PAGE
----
Catherine Manda: Her family’s answer to Mother Teresa
This blog is written by RIPPLE Africa volunteer, Nikki Luxford
RIPPLE Africa employs hundreds of people, each with their own story to tell but one heart-warming and moving story that really touched me was Catherine Manda’s.
Forty-one year-old Catherine was originally employed as a manager on the fuel-efficient Changu Changu Moto stoves but now runs the tree planting project. When she’s not at work though, Catherine has and continues to care for a number of her nieces and nephews as well as her own children.
Catherine has been through more heart-ache than many I’ve met. One of 12 children, only Catherine and two siblings are still alive as nine have passed away. Four died from malaria, three were killed in road traffic accidents, one was poisoned and the other died during child birth and as a result, Catherine took in a total of eight nieces and nephews at different times, whilst also looking after her own five children and juggling work with running her own farm.
One of Catherine’s daughters and two of her nieces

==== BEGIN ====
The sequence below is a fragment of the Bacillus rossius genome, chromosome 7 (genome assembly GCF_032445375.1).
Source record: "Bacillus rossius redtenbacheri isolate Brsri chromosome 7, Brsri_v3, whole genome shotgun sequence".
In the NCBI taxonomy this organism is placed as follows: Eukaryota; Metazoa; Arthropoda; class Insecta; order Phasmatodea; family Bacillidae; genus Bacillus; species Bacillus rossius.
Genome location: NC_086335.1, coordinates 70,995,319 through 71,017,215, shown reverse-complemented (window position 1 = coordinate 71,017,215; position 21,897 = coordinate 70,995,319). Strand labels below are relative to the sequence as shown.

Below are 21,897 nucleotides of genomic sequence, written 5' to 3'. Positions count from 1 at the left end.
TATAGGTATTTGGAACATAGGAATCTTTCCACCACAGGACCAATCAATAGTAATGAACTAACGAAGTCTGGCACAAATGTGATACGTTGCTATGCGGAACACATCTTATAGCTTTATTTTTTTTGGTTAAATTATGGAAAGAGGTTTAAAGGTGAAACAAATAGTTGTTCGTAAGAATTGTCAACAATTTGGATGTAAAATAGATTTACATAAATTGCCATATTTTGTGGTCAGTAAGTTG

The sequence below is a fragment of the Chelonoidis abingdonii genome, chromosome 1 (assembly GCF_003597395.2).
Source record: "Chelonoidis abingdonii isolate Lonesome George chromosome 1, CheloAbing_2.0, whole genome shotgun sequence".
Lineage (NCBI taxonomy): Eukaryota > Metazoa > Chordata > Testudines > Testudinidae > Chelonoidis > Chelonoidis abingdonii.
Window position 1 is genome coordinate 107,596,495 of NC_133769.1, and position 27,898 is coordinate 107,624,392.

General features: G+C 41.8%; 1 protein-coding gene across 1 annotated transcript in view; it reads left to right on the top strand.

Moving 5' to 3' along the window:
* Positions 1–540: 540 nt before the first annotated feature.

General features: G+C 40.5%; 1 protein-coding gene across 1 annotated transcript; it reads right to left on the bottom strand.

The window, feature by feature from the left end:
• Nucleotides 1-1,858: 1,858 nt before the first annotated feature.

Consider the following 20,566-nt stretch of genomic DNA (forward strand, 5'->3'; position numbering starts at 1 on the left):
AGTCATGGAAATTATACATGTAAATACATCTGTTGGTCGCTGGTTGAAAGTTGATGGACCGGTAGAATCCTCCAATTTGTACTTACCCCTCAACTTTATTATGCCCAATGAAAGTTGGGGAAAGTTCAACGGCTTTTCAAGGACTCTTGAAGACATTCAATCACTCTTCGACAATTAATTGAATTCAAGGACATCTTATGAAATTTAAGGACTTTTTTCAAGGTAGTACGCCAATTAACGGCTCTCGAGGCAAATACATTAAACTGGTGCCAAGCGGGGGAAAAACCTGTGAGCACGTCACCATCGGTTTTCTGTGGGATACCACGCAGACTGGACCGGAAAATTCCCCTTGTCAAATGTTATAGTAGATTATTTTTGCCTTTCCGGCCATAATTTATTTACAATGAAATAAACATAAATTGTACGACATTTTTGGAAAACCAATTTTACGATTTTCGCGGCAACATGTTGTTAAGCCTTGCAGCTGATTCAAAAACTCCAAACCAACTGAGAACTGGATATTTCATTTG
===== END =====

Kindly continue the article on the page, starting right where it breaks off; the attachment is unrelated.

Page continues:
Although from Mwaya, Catherine lived for a while in Blantyre as her husband had work there. It was during this time that one of her siblings died and she saw the children foraging for food in the rubbish. Catherine was so upset to see them that desperate for food that they had to eat other people’s leftovers and was determined that no family member of hers should go through that and took over their care.
Because of the added number of mouths to feed and school fees to pay, Catherine started her own farm growing maize, rice, beans, bananas and vegetables. Not only has she looked after them, but both her own children and her sibling’s children have been to school, with the older ones completing secondary school and despite the struggles, the hard work has paid off as some of her sibling’s children now have jobs such as soldiers and mechanics.
Catherine and one of her daughters pounding cassava
One of Catherine’s daughters has also just finished her nursing training too. Ivy is 23 and studied at Mulange Mission College of Nursing in the Southern region and is currently back at home helping her mother while she waits to be posted to a hospital. Her elder sister Madaliso is a mother and housewife, her 20-year old brother Mwafu is a driver and her sister Lisungu is about the start her final year of secondary school whilst her other sister Cynthia is about to start her final year of primary school.
Catherine (bottom right) with some of her family
One special woman, one extraordinary family.
If you’d like to read more about life in rural Malawi, Nikki has posted a number of blogs on her website.